There was a blizzard getting in the way of Bradford City's road to Wembley. Training was cancelled, the club shop was closed and crossing the Pennines was a challenge, which for a club like this, with players scattered to the four winds, creates more of a problem than at most.
It goes without saying that it will take rather more than snow to halt the side's attempt, at Villa Park tonight, to become the first team from football's fourth tier to reach the final of the League Cup since Rochdale in 1962. Manager Phil Parkinson was cast as Admiral Horatio Nelson in yesterday's local Telegraph & Argus, but it was the accompanying piece in which Valley Parade legend Stuart McCall detailed an inexperienced Aston Villa defence as a weak point which had locals around the school field in Apperley Bridge (which doubles as the training ground) wondering how their team had got here.
Parkinson, who cancelled training yesterday because no indoor pitch could be found, is one of the reasons. Bradford have learned to expect nothing and fear everything in the 12 years since they slipped out of the Premier League, having gambled and lost on that status like so many others. But after three relegations in just six years, and even the fear of falling out of the Football League altogether last season, Parkinson has led them away from danger with a team assembled for the princely sum of £7,500.
Joint-chairman Mark Lawn rattled a few people 18 months ago when, having secured Parkinson's services he described him as the first hard-working and intelligent manager he had worked with. A shouter and screamer the 45-year-old is not – and the local paper's mock-up of him in Royal Navy regalia is an overstatement – but his analytic faculties are combined with an ability to remain grounded, whatever the highs and lows. This is perhaps a product of Parkinson's struggles in management. He felt that his decision to take the manager's job at Hull City, where he lasted six months in 2006, was a mistake. Relegation and a failure to secure promotion also contributed to his dismissal at Charlton Athletic in 2010 but it was the recommendations of people on the football grapevine which led Bradford to seek out his calm demeanour. Perhaps his Open University degree in social sciences also aids his analytical streak.
Parkinson, who was scouting for Arsène Wenger when Lawn came calling, has just turned down the Blackpool job vacated by Michael Appleton's rapid departure to Blackburn and though he is out of contract at the end of the season, a new deal is imminent.Beyond tonight, the pressure on a side two points off the League Two play-offs is unedifyingly strong. Though the lowest ranked of any former Premier League club and languishing in the fourth tier since 2007, average home crowds at Bradford still approach 10,000 – more than some Championship clubs. That creates huge expectation and has tended to see opposition sides raise their game, wanting to puncture the side remembered for promotion to the top flight under Paul Jewell in 1999 and chairman Geoffrey Richmond splashing out on Benito Carbone.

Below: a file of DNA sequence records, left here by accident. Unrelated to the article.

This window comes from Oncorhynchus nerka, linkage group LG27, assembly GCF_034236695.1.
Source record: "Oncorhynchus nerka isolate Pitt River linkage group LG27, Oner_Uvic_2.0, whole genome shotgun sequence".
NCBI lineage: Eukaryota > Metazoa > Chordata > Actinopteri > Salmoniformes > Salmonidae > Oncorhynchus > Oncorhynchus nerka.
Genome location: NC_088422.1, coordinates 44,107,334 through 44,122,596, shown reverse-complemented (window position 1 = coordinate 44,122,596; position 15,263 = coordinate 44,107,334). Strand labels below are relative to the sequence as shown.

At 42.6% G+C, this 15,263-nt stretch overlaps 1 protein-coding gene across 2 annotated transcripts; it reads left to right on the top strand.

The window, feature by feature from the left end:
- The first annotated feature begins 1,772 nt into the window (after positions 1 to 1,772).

The League Cup run – which has taken Bradford beyond Wigan, Arsenal and into tonight's second leg with a 3-1 lead – has allowed Parkinson's players to escape all that and be themselves, even while they have slipped back in League Two. So many players epitomise the romance of this journey. There is 22-year-old Bermudian Nahki Wells, who gave them the lead in the first leg, who started his career at the wonderfully named Dandy Town Hornets and arrived at Bradford via Bermuda Hogges and Carlisle United. Concerned about the sheer number of games they have played – last week's Johnstone's Paint Trophy defeat at Crewe was their 40th – Parkinson has brought in striker Andy Gray from Leeds, tough centre-half Michael Nelson from Kilmarnock and left-back Ryan Dickson on loan from Southampton. He will need the defensive reinforcements tonight because the size of the Villa Park pitch will make it harder to defend than in the tighter confines of Valley Parade. The challenge is bigger than the first-leg deficit suggests because not conceding two goals will be a tall order.
Leaving nothing to chance, Parkinson's men left eight inches of snow behind and set off by coach last night. "Sometimes as a manager you need time to go away and reflect, during a season and I've not had that, apart from on the motorway!" the manager said. "But you look at this time last year and where we are now. There's so much to play for, no matter what happens against Villa."Reuse content